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The Chinese Dragon Pattern on Delftware

Auspicious, mythical and intriguing, the dragon was a creature that found its way onto Delftware from the Chinese porcelain and other decorative arts imported by the Dutch East India Company (VOC) in the seventeenth century. The origins of mythical Chinese dragons are vague, however it is believed that over 4,000 years ago, China was made…

The Rise and Fall of the Delft Potteries

During the sixteenth century, The Delft economy was driven by the textile industry and beer breweries. However, the combination of these two industries caused problems. The textile industry polluted the water, which was an essential ingredient for beer. Therefore, the city of Delft needed a new industry to stimulate the economy, what eventually became the…

Women in Domestic Interiors

The daily activities of women were commonly depicted in seventeenth-century Dutch genre paintings. These scenes, from a housewife quietly absorbed in work, to a woman enjoying musical entertainment illustrate the societal roles of women in the domestic space. In these private spaces, women acquired a new importance. While for some painters the home was the…

The Delft Potters in the Guild of Saint Luke

Beginning in the middle ages, a guild system was in place to organize the urban crafts industry. Guilds primarily served to protect the economic interests of its members, but also provided a religious and social function. The types of guilds varied by each city, as they were formed according to specialization, such as the civic…

The Queen’s Passion for Flowers

In 1677, Mary Stuart, daughter of James, Duke of York and future James II, arrived in Holland after a treacherous journey from England. She was fifteen years old, and had just married her cousin, William III, stadholder of Holland. With her animated and personable demeanor, the Dutch people quickly developed an adoration for Queen Mary.…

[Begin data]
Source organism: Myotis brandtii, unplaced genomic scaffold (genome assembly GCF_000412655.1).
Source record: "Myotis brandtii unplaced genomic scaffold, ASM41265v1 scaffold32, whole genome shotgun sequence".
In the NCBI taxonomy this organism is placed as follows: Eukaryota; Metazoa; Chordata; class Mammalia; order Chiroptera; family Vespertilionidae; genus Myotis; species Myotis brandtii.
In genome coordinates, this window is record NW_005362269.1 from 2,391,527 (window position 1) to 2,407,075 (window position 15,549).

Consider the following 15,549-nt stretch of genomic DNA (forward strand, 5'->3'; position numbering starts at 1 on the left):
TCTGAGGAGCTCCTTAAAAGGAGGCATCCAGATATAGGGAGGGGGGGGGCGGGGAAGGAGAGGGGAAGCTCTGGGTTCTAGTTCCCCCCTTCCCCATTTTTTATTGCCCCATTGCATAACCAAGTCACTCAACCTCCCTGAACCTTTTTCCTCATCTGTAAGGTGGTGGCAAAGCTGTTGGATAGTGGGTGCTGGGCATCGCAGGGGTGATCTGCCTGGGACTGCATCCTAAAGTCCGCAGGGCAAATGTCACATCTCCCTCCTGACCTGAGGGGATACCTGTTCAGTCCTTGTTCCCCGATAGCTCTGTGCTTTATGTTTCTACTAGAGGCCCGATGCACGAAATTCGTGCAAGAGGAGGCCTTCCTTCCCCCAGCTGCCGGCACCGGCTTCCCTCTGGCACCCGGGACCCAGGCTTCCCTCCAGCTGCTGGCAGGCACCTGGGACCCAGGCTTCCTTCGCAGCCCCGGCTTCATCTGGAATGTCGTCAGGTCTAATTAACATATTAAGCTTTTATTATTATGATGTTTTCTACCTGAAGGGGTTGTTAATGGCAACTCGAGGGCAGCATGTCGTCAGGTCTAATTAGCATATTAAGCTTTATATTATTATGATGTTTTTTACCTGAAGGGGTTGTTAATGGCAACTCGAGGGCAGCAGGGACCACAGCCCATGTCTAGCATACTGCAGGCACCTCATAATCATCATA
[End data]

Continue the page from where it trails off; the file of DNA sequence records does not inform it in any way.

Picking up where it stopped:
Qilin, a Mythical Beast

Chinese and other East Asian cultures placed great importance on the mythology of fantastical creatures such as the dragon, phoenix and black tortoise. Perhaps the most popular of the mythical beasts was the qilin, a creature that bestowed prosperity and serenity. Naturally, the qilin was portrayed on many porcelain wares in China and Japan, and…

Trades & Crafts

Genre painting enjoyed enormous popularity in Northern Europe, particularly in the seventeenth century, and especially in the Netherlands. Many of the Dutch practitioners elevated what was once considered a humble art form into a desirable subject, which even rivalled classically esteemed subjects such as history paintings. Genre painting depicts aspects of everyday life. Although subjects…

The Hoppesteyn Family

Het Moriaenshooft (The Moor’s Head) factory was located in the Gasthuislaan in Zuidkant, an area in Delft with a large concentration of potteries. Although the founding date of the factory is unknown, the first owner was probably Jan Aelbrechtsz. Groenland, who acquired half of the company’s shares in 1658. There are three main phases that…

The Creation of the Exotic Black Delft

The newly formed Dutch East India Company (VOC) made its first trades with Japan during the beginning of the seventeenth century. Lacquerware was amongst the many curiosities that were imported to the Netherlands. The very delicate wooden objects were painted in dark brown or black, coated in highly glossed lacquer, and were usually richly decorated…

Silver Inspirations

By the late seventeenth century, the French court of Louis XIV (1638-1715) was the model of splendor and taste for all of Europe. Every court envied his display of wealth in silver, the exalted material that signified wealth and status. Silver is a precious metal, which distinguishes it from wood, glass and porcelain which do…

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